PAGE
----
“I just wanted to be ready for what was possible,” Ransonet says. “And if I had that, then I could be ready for whatever’s coming. And for me it’s all about economic development; part of me wanted to just prove to other business people that you can build a business on true broadband, you can build a solution. I mean mine’s just one of many that’s going to be up and coming. I just happened to be ahead of the curve and could do it.”

The LUS Fiber network and Lafayette’s blooming broadband infrastructure are generating much excitement among local public officials and those in the tech industry. At his annual State of the Parish Address in February, City-Parish President Joey Durel hit on the benefits of fiber early and often. “Lafayette is setting out to be nothing less than ground zero for the development of the next generation of the Internet,” Durel exclaimed. “We’re now getting hooked up to the fastest broadband network in the country. I’m committed to seeing Lafayette build on what’s already great about our city and our parish, by us becoming a leader in driving fiber-powered 21st century innovation.”

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Twenty-eight businesses lease space in the
Travis Technology Center; more are on the waiting list

Industry leaders are taking notice. This month, Durel was one of the panelists at America’s Digital Inclusion Summit in Washington, D.C., put on by the Federal Communications Commission and James L. Knight Foundation. He was invited back to the nation’s capital last week, along with LUS Director Terry Huval, to participate in a series of discussions on national broadband developments at Google’s D.C. office.

Lafayette’s world-class broadband infrastructure also is becoming a common refrain at the Lafayette Economic Development Authority. LEDA recently created two new positions that will focus on pursuing companies in digital media fields. LEDA also is partnering with Louisiana Immersive Technologies Enterprise for a technology business accelerator program to incubate new companies and help recruit existing businesses to the area.

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Bryan Fuselier, Senior Systems Administrator at Abacus.

LEDA President Gregg Gothreaux says how far these initiatives go will be largely influenced by the local community. “When we built LITE,” he says, “when the state built the Louisiana Optical Network Initiative, when the community decided to build fiber to the premises, a challenge was issued. These were steps taken by the community in a unified challenge to the entrepreneurs and the business people of this community to take advantage of these resources. It is no different than the development of the Oil Center, the starting of our university, and the original founding of LUS in our community over 100 years ago in that it will only be as great as the entrepreneurial ability of our community.”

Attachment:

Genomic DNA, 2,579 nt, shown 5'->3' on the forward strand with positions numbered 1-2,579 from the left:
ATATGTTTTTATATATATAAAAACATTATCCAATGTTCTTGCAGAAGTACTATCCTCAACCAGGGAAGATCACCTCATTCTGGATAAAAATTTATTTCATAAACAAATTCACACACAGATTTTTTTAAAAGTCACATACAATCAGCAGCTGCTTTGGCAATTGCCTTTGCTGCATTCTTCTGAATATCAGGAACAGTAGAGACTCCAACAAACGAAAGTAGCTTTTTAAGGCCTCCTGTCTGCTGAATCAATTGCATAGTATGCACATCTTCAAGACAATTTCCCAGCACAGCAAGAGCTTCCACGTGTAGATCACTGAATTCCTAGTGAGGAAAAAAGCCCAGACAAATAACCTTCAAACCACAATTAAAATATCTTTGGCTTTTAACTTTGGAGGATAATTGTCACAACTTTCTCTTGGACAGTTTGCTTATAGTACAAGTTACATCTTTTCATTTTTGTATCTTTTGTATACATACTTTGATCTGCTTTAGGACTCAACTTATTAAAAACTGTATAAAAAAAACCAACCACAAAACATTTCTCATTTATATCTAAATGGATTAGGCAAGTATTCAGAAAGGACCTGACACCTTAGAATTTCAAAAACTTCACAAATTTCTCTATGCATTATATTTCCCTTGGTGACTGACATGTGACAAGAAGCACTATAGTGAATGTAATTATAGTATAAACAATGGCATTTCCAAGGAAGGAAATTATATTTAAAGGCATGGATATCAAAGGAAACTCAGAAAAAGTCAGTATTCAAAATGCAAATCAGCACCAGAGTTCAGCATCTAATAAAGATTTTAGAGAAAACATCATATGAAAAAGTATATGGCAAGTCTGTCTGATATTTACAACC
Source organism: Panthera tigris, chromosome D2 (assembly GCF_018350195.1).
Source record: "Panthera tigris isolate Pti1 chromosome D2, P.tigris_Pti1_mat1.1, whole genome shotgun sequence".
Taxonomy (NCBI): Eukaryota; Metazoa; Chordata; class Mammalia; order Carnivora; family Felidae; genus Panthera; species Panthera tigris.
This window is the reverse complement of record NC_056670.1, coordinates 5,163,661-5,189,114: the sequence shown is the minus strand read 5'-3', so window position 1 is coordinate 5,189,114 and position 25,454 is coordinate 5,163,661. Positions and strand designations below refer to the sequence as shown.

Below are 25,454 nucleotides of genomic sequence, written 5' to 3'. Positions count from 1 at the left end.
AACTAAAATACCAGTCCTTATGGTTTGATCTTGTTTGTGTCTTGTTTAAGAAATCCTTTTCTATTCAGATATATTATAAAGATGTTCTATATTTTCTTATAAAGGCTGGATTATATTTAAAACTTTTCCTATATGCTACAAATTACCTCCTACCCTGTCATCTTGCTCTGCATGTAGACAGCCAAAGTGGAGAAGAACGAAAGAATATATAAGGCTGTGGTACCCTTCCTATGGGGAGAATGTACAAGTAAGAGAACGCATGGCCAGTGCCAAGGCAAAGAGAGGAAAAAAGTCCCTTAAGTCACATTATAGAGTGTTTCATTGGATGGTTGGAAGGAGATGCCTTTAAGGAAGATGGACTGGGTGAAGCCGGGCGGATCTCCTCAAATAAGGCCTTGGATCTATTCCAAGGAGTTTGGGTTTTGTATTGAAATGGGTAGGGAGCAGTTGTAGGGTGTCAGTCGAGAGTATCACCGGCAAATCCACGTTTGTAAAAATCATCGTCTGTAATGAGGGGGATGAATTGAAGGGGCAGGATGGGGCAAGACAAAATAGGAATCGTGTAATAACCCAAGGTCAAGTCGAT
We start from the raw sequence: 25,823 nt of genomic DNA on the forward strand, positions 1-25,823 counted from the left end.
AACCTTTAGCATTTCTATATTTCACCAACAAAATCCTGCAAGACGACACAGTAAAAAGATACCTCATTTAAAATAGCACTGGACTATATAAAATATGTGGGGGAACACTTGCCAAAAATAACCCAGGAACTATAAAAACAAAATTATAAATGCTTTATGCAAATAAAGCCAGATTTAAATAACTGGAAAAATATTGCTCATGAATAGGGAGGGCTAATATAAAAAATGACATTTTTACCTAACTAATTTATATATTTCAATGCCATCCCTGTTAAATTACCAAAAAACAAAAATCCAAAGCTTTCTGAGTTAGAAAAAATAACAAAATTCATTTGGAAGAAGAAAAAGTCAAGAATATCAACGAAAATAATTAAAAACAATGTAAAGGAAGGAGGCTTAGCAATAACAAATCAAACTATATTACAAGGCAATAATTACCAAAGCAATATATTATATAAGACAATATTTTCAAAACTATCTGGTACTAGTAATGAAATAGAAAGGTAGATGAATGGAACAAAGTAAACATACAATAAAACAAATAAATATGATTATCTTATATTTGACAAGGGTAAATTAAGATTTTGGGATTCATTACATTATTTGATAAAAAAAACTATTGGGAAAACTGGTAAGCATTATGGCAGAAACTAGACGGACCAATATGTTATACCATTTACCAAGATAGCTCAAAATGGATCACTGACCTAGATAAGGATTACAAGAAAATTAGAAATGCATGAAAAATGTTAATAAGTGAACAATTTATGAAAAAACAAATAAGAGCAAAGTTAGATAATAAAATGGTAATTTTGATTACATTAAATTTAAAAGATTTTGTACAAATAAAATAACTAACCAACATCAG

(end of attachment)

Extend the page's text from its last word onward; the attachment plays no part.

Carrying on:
LEDA also has been involved with planning a series of CampFiber events that will seek to engage the community on ways Lafayette can build on its fiber infrastructure, as well as a FiberFete conference at the end of April that is drawing in public officials and business leaders from around the globe.

David Isenberg, a nationally respected telecom consultant who has been working with LUS Fiber, is one of the organizers of FiberFête who sees big potential in Lafayette. “Having the LUS Fiber network is going to make Lafayette one of the most wired cities in the world,” he says. “There’s no disputing that. When it’s fully built out and it passes every home in town and it makes affordable broadband available to just about everyone, that will put Lafayette in an extremely favored position.”

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Mike Bass, IT Supervisor for the Lafayette Parish Clerk of Court

Isenberg likens fiber to the home to the advent of electricity a century ago. “Because electricity could come to every home in a city,” he says, “new, amazing things could happen. We believe the same is true for broadband.”

Mike Bass, the IT supervisor for the Lafayette Parish Clerk of Court, is one of the co-organizers of Lafayette Net Squared, a networking organization formed to foster Lafayette’s tech community. Bass also believes Lafayette’s digital media and IT industries stand poised to make great leaps forward because of citywide fiber.

“What makes it exciting now,” he says, “is we’re one of the few, so we can kind of get out there and say, ‘Hey, look at us, look what we’re doing. Right now, there’s that excitement that we could kind of be a trendsetter.”

With the infrastructure in place, Bass hopes to soon see a few entrepreneurial success stories to help light the way to further innovation.

“If everybody in Lafayette has this broadband straight to the house,” he says, “what sort of businesses could you create? What kind of services could you create? Right now we’re just thinking of all those sorts of things. Nobody’s building them yet. If just a couple of people would start building these companies and these services, I think it would snowball.”